We need to consider what these events mean to Job. Job does not bewail his financial losses or poor health. Job thinks he has lost his relationship with God. The standard belief was that the righteous are blessed by God and the wicked are cursed by God. Therefore, if one is cursed, then this must mean he is out of God’s favor. This is the essence of Job’s cry. If this is the fate of the righteous, then when did God bother to make the world at all? Why is all of this going on if this is the fate of the righteous? We see this point particularly expressed in Job 29:1-6.
And Job again took up his discourse, and said: “Oh, that I were as in the months of old, as in the days when God watched over me, when his lamp shone upon my head, and by his light I walked through darkness, as I was in my prime, when the friendship of God was upon my tent, when the Almighty was yet with me, when my children were all around me, when my steps were washed with butter, and the rock poured out for me streams of oil!” (Job 29:1–6 ESV)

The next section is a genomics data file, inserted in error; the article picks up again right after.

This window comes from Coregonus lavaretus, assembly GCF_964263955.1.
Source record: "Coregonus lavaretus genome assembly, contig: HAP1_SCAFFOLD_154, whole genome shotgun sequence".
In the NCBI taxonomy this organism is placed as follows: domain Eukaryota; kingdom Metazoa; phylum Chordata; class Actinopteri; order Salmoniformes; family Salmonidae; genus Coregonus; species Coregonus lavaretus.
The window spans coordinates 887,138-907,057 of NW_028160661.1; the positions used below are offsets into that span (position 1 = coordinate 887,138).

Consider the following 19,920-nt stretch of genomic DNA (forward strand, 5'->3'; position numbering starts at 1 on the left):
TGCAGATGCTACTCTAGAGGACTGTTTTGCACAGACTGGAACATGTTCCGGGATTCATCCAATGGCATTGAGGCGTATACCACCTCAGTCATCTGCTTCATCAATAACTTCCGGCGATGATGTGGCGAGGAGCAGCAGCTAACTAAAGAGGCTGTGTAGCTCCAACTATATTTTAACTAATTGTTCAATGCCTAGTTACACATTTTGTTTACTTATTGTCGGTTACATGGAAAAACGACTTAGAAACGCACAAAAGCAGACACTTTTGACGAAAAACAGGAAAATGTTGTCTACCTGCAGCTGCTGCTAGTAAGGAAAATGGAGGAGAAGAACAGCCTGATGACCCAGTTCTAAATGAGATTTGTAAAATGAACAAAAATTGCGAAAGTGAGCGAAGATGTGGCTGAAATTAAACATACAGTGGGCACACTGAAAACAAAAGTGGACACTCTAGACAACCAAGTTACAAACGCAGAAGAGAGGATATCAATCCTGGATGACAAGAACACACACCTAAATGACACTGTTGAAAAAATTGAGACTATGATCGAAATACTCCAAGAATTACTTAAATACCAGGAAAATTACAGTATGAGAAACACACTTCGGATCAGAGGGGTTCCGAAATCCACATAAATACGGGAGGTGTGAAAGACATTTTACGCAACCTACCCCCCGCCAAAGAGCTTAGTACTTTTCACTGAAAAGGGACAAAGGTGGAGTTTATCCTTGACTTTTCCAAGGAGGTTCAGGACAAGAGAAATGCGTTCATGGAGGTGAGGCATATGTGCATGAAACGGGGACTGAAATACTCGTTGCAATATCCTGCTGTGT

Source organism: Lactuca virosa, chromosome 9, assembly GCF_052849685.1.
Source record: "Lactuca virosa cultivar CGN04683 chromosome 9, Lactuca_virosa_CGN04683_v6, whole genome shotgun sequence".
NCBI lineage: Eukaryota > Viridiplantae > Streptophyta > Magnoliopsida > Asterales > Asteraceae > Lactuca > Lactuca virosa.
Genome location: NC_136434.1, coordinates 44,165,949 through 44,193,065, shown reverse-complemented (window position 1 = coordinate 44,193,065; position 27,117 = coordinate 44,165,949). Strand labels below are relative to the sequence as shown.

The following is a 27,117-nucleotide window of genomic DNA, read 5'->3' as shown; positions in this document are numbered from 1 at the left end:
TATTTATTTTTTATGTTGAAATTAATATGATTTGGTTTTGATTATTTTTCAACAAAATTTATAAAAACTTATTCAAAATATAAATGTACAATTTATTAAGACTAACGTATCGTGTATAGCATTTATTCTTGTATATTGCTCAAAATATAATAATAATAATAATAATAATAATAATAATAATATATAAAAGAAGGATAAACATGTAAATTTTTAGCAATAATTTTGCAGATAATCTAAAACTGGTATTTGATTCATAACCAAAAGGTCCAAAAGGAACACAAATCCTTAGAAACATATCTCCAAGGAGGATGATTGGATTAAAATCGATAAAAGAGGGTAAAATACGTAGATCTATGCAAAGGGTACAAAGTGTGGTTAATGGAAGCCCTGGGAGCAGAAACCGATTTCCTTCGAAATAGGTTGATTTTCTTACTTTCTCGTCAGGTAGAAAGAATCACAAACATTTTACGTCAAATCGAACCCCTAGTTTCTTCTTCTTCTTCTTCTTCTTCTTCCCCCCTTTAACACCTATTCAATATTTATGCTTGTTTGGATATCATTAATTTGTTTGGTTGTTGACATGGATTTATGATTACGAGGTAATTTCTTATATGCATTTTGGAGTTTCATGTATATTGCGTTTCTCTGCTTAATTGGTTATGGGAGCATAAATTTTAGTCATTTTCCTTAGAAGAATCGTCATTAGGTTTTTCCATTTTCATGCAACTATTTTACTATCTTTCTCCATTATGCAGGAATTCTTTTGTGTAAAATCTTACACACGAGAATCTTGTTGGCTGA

Job is saying that he lost the friendship of God. He misses life months back when God was with him, watched over him, and blessed him. But now those days are gone and God is not with him. Job is grappling with tough questions. Is a God who would allow such things to happen worth holding on to in faith? Is it possible to continue to believe in a good God in a world where righteousness no longer has any apparent reward?
Job is at a loss and he just wants peace from this turmoil internally and externally. In verses 13-19 Job says that it does not matter who you are or what status you enjoy in life, death brings rest to all and this is what makes death seem delightful to him. There are days too dark for the sufferer to see any light at all. There are experiences too extreme for the hurting to have hope. There are valleys too deep for the anguished to find relief. Job feels hedged into misery (3:23). This is an interesting declaration because Satan said that Job was hedged in by God’s blessings. Job says he is hedged in by God to misery. His misery is so great that he cannot eat (3:24). His food is groaning and sighing. Ultimately, there is no ease, no quiet, and no rest. Only trouble comes (3:26). So what are we to make of this chapter and what can we learn about God from this?
Messages For Today